> executing the
> > > constructor, a proper releasing of a lock or some other happens-before
> > > construct is required to ensure that the memory updates by the
> > thread are
> > > made globally visible before the object is accessed by another
> > thread.  This
> > > is what we are calling safe publication.  So, safe publication
> > is a subset
> > > of thread-safety except it is limited to what happens after the
> > constructor
> > > is called and before the object is used by multiple threads.
> > >
> > > A beautifully-written class can be thread-safe with respect to
> > calling its
> > > member methods but not thread-safe with respect to calling its
> > constructor.
> > > It is this latter case that many stumble upon because they think that
> > > constructors are inherently thread-safe because they are executed
> > > single-threadedly.  What they fail to realize is that the
> execution of a
> > > constructor can overlap with the execution of other code from
> > the view point
> > > of what is happening in memory.  This same problem applies to
> > more rare case
> > > of regular methods which can be proven to execute in a single
> thread but
> > > don't use synchronization before multiple threads start
> > accessing the shared
> > > data.
> > >
> > > Nathan Reynolds | Consulting Member of Technical Staff | 602.333.9091
> > > Oracle PSR Engineering | Server Technology
> > > On 8/13/2012 4:08 PM, David Holmes wrote:
> > >
> > > Ruslan Cheremin writes:
> > >
> > > For me it is confusing: java has only one way to have really immutable
> > > object, and this way also gives you a total thread safety even for
> > > data race based publication. But then docs refer object as "immutable
> > > and thread-safe" -- we still can't assume it to be really thread-safe?
> > >
> > > It is better/simpler to isolate the notion of thread-safety and safe
> > > publication. Thread-safety comes into play after you have
> > safely shared an
> > > object. The means by which you safely share an object is
> > orthogonal to how
> > > the object itself is made thread-safe.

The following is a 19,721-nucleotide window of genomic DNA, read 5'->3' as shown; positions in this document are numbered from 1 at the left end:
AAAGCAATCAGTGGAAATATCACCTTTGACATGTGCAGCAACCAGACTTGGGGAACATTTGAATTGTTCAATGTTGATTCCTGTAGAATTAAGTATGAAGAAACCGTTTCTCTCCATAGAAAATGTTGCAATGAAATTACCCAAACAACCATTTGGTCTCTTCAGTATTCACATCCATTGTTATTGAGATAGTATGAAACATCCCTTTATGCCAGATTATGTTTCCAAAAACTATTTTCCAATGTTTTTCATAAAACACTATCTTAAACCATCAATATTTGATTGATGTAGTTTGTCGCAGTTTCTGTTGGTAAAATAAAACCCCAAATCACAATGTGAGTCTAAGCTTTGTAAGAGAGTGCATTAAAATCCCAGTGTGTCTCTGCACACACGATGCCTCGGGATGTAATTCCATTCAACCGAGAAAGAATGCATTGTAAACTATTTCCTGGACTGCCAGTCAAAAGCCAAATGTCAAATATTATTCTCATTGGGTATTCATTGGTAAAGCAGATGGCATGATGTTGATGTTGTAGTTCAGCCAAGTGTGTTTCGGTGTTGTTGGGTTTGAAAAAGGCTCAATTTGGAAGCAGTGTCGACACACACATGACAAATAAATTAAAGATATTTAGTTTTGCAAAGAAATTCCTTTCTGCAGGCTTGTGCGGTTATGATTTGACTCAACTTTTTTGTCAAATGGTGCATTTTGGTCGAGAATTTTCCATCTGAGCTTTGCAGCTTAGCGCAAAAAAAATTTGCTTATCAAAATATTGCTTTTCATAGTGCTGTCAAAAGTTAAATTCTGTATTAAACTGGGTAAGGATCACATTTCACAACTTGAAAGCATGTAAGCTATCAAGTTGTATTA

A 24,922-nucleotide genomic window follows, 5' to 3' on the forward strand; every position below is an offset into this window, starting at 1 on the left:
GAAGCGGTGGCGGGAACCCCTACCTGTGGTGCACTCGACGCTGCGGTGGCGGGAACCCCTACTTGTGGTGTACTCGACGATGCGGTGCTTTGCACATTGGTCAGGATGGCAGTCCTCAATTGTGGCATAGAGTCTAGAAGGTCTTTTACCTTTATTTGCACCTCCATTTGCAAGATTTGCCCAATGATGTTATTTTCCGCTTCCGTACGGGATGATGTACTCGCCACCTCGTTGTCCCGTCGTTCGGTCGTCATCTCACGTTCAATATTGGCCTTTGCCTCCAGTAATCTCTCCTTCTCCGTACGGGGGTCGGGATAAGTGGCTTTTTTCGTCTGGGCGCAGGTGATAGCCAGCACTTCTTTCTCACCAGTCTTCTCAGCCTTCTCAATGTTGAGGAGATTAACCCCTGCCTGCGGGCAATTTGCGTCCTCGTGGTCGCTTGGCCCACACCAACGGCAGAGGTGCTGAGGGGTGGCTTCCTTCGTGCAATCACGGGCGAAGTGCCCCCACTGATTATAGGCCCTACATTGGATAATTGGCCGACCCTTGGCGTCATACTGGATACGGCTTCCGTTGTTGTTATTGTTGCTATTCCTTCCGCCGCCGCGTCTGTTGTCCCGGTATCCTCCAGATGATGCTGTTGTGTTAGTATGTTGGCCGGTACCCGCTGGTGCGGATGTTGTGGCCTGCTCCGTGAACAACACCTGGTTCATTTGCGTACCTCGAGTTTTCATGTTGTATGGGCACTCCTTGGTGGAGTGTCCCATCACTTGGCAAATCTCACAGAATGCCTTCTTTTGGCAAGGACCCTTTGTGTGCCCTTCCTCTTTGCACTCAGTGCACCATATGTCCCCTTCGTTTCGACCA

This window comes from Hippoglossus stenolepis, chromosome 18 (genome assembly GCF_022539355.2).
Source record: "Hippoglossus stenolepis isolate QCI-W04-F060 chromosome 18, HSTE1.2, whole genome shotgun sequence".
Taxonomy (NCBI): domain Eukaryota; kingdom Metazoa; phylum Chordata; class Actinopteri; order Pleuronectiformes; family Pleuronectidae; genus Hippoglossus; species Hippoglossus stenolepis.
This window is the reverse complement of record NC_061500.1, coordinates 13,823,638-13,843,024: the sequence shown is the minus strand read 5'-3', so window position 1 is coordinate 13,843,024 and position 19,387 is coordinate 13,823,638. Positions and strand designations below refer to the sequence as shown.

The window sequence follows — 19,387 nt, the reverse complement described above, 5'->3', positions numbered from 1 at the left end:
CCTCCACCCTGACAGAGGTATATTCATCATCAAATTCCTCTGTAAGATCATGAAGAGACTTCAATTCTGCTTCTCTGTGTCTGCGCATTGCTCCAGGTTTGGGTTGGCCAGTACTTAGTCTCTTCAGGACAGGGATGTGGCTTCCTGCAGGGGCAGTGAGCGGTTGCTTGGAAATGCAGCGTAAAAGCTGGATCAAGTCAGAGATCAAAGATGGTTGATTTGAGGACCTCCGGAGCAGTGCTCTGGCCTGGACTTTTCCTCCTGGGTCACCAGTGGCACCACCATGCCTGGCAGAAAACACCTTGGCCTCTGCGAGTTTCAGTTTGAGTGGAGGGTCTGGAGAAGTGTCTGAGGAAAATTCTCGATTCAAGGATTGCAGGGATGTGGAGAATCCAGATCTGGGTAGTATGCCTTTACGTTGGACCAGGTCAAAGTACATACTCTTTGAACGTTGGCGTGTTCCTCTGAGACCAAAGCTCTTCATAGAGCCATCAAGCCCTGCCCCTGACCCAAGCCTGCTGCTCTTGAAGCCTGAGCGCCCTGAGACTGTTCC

> > >
> > > The means by which an object is shared has to involve shared
> > mutable state,
> > > and use of shared mutable state always needs some form of
> > synchronization
> > > (either implicit eg due to static initialization; or explicit by using
> > > volatile or synchronized getter/setter methods).
> > >
> > > David
> > > -----
> > >
> > > It's a pity, especially because true immutability gives us some
> > > chances of performance optimization. As in this case -- we do not
> > > really need .path to be volatile here, if we would assume Path to be
> > > truly immutable. volatility here required only for ensuring safe
> > > publishing.
> > >
> > > 2012/8/13 David Holmes <davidcholmes at aapt.net.au>:
> > >
> > > Ruslan Cheremin writes:>
> > >
> > > But is there a way to define "safe for data race publishing"? I as
> > > far, as I remember, "immutable and thread-safe" is standard mantra in
> > > JDK javadocs for totally safe objects. j.l.String has same mantra --
> > > and it is safe for any way of publishing. Does you mean, I should
> > > explicitly add "safe even for publishing via data race" in docs? But I
> > > can't remember any such phrase in JDK docs.
> > >
> > > I don't recall anything in the JDK docs that mention being
> > >
> > > "totally safe"
> > >
> > > regardless of publication mechanism. Some classes, eg String,
> have been
> > > defined such that they do have that property (for security
> reasons). In
> > > general neither "thread-safe" nor "immutable" imply